His supporters may be referred to as Corbynistas. They may wear T-shirts bearing the slogan "Jez We Can!" But the Labour Party leader has always insisted that his own career and his own personality is not what counts.
It was a point Jeremy Corbyn made yet again after the recent Labour leadership contest.
In a video addressed to party members, he looked into the camera and assured them: "This isn't, and never has been, about me. It is about all of us."
Now, however, the accusation has grown one step louder that what Mr Corbyn leads is in fact a personality cult. And the cause of this criticism is not a new policy initiative, or appointment to the shadow cabinet, but a series of rock performances that have been announced, under the banner Concerts for Corbyn.
"Get involved! Fight for what you believe in!" So says the announcement from Momentum, the campaign organisation set up to provide support for Mr Corbyn's leadership, and which is behind the events.
Acts already signed up to take part include Paul Weller and The Farm, as well as younger performers like Stealing Sheep and Temples.
Momentum praises Mr Corbyn for the "realigning of the Labour Party towards the principles of social justice".
The concerts, it says, will be in support of this. Yet it is the title that bothers critics, like Labour MP John Spellar. "Traditionally, people run all sorts of events in British politics," he argues, "but normally they run it for the party."
"It just seems to be part of a personality cult," he adds, "very much an American sort of innovation. The end of that is the grotesque personality cult around Donald Trump."
There have been plenty of music-based political movements before in Britain: Rock Against Racism in the 1970s, followed by the Red Wedge bands who toured together in the 1980s, opposing the policies of Margaret Thatcher.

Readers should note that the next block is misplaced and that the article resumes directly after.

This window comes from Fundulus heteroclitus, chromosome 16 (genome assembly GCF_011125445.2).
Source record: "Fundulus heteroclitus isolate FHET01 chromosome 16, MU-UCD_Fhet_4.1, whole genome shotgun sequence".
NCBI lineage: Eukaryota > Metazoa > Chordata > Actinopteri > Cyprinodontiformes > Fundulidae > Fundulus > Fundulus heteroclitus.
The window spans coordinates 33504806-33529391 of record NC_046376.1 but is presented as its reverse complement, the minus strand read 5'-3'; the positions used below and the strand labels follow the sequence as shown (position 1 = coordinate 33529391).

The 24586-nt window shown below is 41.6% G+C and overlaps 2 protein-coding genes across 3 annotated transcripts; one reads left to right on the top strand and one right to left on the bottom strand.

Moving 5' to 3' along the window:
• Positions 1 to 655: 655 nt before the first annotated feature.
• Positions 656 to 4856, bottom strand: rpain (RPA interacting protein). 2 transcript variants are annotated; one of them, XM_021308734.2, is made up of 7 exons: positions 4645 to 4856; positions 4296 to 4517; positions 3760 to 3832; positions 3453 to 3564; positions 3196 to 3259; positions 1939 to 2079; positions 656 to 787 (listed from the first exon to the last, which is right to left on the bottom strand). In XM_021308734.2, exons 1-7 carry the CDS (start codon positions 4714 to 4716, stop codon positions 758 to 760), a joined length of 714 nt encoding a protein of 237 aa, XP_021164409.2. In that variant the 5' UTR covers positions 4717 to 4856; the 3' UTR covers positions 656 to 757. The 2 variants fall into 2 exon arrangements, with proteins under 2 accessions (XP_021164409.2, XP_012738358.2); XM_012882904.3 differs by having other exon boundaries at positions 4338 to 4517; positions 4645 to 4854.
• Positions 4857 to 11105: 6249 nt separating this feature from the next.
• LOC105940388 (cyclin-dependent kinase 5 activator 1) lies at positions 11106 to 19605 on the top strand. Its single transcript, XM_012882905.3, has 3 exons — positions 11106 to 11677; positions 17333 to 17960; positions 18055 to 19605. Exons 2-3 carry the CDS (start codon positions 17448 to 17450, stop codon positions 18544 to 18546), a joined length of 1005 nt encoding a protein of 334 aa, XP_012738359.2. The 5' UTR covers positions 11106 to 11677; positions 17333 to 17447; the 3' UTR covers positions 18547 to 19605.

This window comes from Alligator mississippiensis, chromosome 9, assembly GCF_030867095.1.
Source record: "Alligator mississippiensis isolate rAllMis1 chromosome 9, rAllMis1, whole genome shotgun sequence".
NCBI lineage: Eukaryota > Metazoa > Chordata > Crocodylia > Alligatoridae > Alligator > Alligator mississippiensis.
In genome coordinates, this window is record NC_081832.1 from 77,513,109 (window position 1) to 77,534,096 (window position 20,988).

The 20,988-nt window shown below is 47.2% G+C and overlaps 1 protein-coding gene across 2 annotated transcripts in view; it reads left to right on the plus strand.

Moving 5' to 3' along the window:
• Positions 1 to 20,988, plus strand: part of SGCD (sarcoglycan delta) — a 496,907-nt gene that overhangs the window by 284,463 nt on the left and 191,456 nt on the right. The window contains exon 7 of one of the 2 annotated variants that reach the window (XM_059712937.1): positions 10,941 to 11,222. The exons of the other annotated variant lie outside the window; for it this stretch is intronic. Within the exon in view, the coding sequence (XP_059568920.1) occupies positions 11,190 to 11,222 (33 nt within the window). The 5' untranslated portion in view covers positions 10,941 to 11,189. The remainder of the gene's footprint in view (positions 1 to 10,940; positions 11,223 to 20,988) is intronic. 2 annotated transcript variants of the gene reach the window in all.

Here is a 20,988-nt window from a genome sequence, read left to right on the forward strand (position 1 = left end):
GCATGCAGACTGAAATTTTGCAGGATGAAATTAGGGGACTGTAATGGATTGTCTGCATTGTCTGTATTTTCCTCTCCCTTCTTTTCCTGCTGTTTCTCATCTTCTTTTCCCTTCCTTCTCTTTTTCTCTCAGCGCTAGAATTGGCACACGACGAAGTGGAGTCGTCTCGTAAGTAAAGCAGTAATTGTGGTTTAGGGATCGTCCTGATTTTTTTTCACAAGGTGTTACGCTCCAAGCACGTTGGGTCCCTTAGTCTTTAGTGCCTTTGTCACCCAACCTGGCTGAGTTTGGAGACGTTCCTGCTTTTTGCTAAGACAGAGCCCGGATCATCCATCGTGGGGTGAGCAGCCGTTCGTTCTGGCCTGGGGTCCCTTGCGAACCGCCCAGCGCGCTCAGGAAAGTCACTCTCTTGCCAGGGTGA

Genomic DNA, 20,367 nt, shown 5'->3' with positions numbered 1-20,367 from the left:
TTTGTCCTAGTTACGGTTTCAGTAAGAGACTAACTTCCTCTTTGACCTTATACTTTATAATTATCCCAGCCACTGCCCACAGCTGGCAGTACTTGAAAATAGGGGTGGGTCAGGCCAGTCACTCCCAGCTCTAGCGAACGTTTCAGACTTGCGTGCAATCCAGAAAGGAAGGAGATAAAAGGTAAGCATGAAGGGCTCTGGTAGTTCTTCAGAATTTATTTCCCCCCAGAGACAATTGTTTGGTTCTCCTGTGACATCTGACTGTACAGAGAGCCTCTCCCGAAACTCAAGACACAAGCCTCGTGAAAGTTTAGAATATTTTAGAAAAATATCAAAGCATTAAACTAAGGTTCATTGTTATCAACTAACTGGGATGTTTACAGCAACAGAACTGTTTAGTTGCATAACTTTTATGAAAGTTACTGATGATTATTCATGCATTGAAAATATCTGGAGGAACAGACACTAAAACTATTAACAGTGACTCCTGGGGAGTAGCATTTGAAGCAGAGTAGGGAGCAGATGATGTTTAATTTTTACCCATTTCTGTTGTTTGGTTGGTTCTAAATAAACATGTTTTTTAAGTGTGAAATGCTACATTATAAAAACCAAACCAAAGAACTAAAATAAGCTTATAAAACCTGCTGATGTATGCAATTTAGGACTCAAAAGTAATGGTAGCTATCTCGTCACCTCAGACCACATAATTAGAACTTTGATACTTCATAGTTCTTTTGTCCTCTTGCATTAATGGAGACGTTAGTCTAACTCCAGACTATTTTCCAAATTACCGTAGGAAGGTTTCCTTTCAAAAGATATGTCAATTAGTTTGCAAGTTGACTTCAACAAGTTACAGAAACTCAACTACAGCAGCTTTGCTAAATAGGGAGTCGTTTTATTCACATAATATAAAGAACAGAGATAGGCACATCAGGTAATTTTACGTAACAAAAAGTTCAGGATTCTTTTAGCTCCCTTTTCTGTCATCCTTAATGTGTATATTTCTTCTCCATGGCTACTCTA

Yet, while the latter may have spoken out against a particular prime minister, there was no individual opposition figure they explicitly supported, no Concerts for Kinnock.
"The idea is to counter a stereotype in the mass media of what Corbyn is," says Peter Hooton, The Farm's lead singer, and one of the most prominent supporters signed up for the new series of concerts. He says it was not his idea to call them Concerts for Corbyn, but he is happy to play under that banner.
Mr Hooton's stance is echoed by Jim Jones, singer with the band Jim Jones and the Righteous Mind. While The Farm have a history of writing songs with a political message, Jones has to date focused on more personal subjects. However, the election of Labour's leader has fired up his determination to play music with a wider ambition.
"I look around every day at what's going on, and I'm angry. I'm quite happy to take that anger and fire it down the barrel of a microphone for Jeremy Corbyn."
Momentum denies that this amounts to the promotion of a personality cult.
"Jeremy never says 'I', he always says 'we'," argues Momentum spokeswoman Sophie Nazemi. However, asked why the group they chose to call them Concerts for Corbyn rather than "for Labour" or even "for Socialism," she acknowledges her party leader's central importance.
"People have been vastly inspired by Jeremy Corbyn, because of what he stands for."
The first Concert for Corbyn takes place in Brighton on 16 December.